August 12, 2020
By Jessica Mathews / firstname.lastname@example.org
Two Labrador retrievers have been training to detect COVID-19 but need some experience under their paws and practice in the field.
Lori and Jack Grigg own Paradise Dog Training in Fenton and have been training assistance and detection dogs for 40 years. They train certified assistance dogs for people with disabilities, bed bug detection dogs that are hired by pest control companies to search apartments and buildings, and diabetic alert dogs. Lori noticed reports out of the UK about groups training COVID-19 dogs and another group at Penn State University and thought it was something right up their alley.
A 7-year-old yellow lab named Rudy and a 7-year-old female black lab named KC are certified bed bug detection dogs and have been hunting bugs for the past six years. The two have been training since March to detect the live COVID-19 virus odor. Grigg says the dogs have been anywhere from 75-85% accurate and train regularly with the samples they have. The goal is to eventually work in nursing homes, assisted living homes or schools – anywhere the detection of COVID-19 might be used. Grigg says both are very experienced and they’re all business when they’re working.
In order to get the dogs fully trained, Grigg needs volunteers with the live virus to donate saliva but that has proved to be more difficult than originally thought. Since it’s a unique and new venture, there have been some unexpected roadblocks. Grigg says many hospitals are worried about liability so to get live virus from any facility is next to impossible so they’re at the mercy of people that have COVID-19 to volunteer to give samples directly and that’s where they’re running into issues. Grigg says they’re finding that the live samples only remain viable for about 24-25 days when frozen and then they’re no good anymore so they need to keep getting replenished with live samples to be able to train the dogs.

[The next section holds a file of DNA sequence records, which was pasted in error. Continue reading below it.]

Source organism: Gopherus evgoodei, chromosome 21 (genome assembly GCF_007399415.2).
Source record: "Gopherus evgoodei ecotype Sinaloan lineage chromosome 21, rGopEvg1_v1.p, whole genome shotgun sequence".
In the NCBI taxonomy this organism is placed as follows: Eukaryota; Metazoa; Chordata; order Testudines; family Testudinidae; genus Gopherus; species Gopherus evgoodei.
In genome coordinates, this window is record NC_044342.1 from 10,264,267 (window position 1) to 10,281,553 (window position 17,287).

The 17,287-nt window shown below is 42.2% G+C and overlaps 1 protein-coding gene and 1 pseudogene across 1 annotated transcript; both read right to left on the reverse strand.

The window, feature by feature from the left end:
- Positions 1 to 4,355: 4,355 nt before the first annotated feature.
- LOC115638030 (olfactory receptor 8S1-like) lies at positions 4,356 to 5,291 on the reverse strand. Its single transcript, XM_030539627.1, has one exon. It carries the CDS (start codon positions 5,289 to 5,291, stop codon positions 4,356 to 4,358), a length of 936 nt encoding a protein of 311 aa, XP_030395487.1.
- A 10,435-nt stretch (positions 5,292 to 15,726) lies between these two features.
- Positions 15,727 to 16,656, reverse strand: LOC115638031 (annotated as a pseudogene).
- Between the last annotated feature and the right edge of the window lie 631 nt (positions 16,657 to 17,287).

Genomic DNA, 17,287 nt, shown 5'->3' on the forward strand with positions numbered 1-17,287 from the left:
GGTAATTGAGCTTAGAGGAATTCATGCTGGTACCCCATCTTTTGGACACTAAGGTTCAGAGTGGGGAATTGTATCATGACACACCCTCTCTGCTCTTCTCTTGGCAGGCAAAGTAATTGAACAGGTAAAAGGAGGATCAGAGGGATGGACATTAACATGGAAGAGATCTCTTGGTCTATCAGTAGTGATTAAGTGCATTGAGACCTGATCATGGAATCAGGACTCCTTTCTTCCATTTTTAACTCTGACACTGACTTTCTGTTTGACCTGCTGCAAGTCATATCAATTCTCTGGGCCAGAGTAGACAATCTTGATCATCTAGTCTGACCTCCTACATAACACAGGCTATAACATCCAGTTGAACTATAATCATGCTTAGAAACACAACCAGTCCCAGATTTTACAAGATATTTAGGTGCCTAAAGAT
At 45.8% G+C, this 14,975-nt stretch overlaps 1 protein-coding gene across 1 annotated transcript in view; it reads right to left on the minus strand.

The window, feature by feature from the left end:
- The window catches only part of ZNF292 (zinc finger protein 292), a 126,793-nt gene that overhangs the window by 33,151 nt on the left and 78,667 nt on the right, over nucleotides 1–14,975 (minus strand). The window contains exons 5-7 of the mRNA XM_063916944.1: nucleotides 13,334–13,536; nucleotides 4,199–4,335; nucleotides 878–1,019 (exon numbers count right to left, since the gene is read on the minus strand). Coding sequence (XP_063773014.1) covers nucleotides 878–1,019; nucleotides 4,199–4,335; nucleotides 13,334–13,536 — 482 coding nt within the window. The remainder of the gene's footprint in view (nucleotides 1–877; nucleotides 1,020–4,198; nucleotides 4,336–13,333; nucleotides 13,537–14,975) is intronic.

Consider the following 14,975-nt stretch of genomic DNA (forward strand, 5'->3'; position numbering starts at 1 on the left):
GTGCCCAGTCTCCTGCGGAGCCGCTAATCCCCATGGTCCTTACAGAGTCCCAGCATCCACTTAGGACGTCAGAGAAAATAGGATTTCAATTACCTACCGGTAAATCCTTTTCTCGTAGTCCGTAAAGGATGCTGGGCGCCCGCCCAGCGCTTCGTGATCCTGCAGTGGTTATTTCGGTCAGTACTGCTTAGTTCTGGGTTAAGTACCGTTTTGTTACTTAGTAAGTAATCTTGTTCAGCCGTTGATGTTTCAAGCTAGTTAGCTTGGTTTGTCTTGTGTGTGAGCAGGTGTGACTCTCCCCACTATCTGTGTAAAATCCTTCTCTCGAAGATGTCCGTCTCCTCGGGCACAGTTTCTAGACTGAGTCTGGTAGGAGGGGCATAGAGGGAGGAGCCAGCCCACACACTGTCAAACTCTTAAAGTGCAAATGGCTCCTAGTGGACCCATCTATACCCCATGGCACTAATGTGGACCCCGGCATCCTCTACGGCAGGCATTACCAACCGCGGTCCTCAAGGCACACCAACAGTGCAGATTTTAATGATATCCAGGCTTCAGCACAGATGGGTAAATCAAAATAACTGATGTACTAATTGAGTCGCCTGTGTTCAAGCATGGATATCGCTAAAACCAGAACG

Grigg tells WHMI the testing process is non-invasive, non-painful and gets immediate results so it’s a win-win scenario. She says the process is safe and simple – they have people with the live virus suck on a cotton ball, put it in a baggie and freeze it until they can pick it up. Samples are typically put outside on a porch and picked up so there’s no contact involved. As for the training aspect, she says they use clean paint cans from home depot for the samples and the dogs run along and sniff them to detect if there is live COVID-19 or not.
In addition to samples for further training, Grigg says they’re also seeking groups such as churches, police or fire departments or assisted living homes that would be willing to let them bring the dogs in for free testing and practice. Grigg says they’re ready to move to the next steps where they take the dogs out of the normal environment there and bring them someplace else where they’ll be actually training on other people. She says they have people who volunteer to give regular samples, so the dogs are being trained on live COVID-19 sample and negative saliva samples but they need more samples and different environments.
Grigg noted many people are afraid of liability or catching COVID-19 but stressed she has not contracted the virus and they are very careful. She says they wear all personal protective equipment and no one has contact with the dogs or the virus and there is no live person-to-person contact. Anyone interested can contact Grigg at 810-714-4861.
Meanwhile, Livingston County Health Department Director Diane McCormick told WHMI she was contacted by the couple a couple of months ago to see how they could assist in connecting them with positive cases. Unfortunately, she says it is not that easy. McCormick said she finds it an interesting concept and the use of trained dogs may be beneficial as a screening tool especially in a congregate setting like a homeless shelter or migrant labor housing as examples. She added the use of dogs in detecting various diseases, bed bugs, bombs, drugs, epileptic seizures, has been long established. McCormick said she doesn’t believe dogs should be the sole determination but maybe in conjunction with ongoing COVID testing and it does appear that research is being done to validate the use of trained COVID sniffing dogs at University settings.